skip to Main Content
A Step By Step Guide To Asset Allocation In Retirement

A Step-by-Step Guide to Asset Allocation in Retirement

The best asset allocation strategy for retirees isn’t a one-size-fits-all formula. There are several variables that determine your ideal stock/bond/cash allocation, such as your age, risk tolerance, and more. Here’s a quick guide to help you determine the optimal allocation for your 401(k), IRA, and other retirement accounts.

1. Learn the basic concepts of asset allocation

Asset allocation refers to how much of your investment portfolio should be invested in stocks (equities), bonds (fixed-income), or cash-based assets.

The general idea behind asset allocation is that stocks offer the best long-term growth potential, but can be quite volatile over short time periods. On the other hand, bond investments can be excellent tools for preserving your capital, but offer relatively limited return potential. Finally, cash assets are risk-free, but also earn very little returns.

As we’ll see, asset allocation is about finding the appropriate mix of risk and return potential for you.

Retired couple looking at a tablet.
Image source: Getty Images.

2. Using your age, approximate your ideal stock/bond mix

Notice that I didn’t say stock/bond/cash mix. Even in retirement, I generally discourage people to keep more money in cash than they need for their near-future living expenses. I’m of the opinion that all of your savings should be earning something, and there are bonds that aren’t much riskier than cash (short-term Treasuries for example) but pay significantly more than most savings accounts.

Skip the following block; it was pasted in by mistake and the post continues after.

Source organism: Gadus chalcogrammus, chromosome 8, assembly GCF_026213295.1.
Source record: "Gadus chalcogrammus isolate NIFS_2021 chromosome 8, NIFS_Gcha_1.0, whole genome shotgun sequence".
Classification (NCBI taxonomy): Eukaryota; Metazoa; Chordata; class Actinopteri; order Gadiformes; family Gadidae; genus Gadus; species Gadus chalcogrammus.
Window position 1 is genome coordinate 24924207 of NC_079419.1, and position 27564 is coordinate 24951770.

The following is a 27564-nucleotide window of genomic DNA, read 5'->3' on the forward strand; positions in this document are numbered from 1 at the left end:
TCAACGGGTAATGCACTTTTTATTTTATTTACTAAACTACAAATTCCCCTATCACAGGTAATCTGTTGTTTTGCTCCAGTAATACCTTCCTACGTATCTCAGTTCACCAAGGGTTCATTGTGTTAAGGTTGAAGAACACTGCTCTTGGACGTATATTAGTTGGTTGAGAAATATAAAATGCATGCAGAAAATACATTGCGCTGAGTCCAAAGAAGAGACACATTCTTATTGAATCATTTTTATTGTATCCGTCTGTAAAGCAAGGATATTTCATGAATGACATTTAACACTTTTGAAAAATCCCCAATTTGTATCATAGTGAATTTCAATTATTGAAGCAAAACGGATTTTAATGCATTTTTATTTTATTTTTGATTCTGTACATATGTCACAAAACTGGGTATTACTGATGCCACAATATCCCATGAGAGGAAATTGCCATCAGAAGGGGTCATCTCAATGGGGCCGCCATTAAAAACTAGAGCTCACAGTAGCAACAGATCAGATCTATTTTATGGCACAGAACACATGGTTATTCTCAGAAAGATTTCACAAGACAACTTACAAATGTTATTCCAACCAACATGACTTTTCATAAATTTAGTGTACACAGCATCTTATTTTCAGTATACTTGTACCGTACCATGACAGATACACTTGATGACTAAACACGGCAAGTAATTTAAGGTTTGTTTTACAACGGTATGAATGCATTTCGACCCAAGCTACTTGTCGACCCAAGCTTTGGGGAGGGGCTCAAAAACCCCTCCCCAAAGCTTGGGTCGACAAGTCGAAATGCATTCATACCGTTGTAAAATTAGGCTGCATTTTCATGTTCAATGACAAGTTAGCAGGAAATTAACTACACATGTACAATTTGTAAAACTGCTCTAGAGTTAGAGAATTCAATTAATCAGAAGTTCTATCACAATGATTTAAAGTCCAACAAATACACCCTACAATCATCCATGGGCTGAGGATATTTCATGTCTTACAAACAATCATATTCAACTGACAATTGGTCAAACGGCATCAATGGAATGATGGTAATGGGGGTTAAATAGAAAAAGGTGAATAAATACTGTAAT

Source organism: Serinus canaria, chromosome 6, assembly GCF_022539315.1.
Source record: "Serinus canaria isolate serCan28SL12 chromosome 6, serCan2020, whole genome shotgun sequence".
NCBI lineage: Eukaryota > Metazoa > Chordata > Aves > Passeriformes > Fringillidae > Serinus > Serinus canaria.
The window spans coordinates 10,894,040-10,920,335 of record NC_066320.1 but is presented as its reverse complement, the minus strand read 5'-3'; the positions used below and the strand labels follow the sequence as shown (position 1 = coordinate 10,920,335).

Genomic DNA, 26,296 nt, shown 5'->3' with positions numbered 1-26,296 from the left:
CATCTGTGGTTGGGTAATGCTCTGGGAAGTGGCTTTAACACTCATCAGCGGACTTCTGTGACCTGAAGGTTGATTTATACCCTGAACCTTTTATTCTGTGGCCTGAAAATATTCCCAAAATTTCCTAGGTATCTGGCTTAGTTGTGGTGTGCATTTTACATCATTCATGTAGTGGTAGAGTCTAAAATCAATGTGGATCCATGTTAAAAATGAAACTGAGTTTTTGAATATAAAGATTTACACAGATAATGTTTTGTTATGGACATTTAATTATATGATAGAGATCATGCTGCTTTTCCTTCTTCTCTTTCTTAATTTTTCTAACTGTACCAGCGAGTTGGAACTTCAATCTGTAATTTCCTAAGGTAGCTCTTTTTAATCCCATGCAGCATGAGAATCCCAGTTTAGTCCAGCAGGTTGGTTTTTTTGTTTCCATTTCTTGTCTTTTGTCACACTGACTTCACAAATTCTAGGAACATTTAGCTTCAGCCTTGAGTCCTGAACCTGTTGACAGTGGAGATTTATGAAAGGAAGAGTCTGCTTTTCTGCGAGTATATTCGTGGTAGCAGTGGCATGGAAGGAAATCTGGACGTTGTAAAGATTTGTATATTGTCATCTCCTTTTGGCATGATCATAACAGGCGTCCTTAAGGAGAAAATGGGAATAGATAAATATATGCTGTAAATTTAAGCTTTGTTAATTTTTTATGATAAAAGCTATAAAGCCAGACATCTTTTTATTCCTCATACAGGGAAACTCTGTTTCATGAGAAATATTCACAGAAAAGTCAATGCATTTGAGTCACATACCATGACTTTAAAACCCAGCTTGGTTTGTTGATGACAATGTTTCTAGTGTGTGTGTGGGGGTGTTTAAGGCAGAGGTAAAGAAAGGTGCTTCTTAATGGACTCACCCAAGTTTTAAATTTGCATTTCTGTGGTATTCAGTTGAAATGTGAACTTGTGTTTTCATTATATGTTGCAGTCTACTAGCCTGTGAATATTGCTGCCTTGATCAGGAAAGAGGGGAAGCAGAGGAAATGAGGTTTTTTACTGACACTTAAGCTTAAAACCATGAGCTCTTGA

With that in mind, here’s a good rule of thumb to estimate your ideal asset allocation. Simply take your current age and subtract it from 110 to find the percentage of your assets that should be allocated to stocks, with the remainder invested in fixed-income assets. For example, if you’re 70, this implies that about 40% of your investment assets should be based on equity and 60% on fixed-income investments.

3. Evaluate your own risk tolerance

Could you deal with your portfolio dropping by 50%? The stock market has done that before, and may eventually do so again, so as a rule, don’t invest any money in stocks if you wouldn’t be comfortable with it being subjected to this kind of volatility. However, the fixed-income portion of your portfolio can help to offset (but not eliminate) this risk during tough times.

To be clear, all investing involves risk, and markets will fluctuate. The point is that your portfolio should be designed to keep your volatility at a relatively low level for the amount of income and growth you hope to achieve.

Therefore, the next step is to evaluate your own risk tolerance. Using your age-based allocation from step two, adjust accordingly if you feel that you have a higher or…

Leave a Reply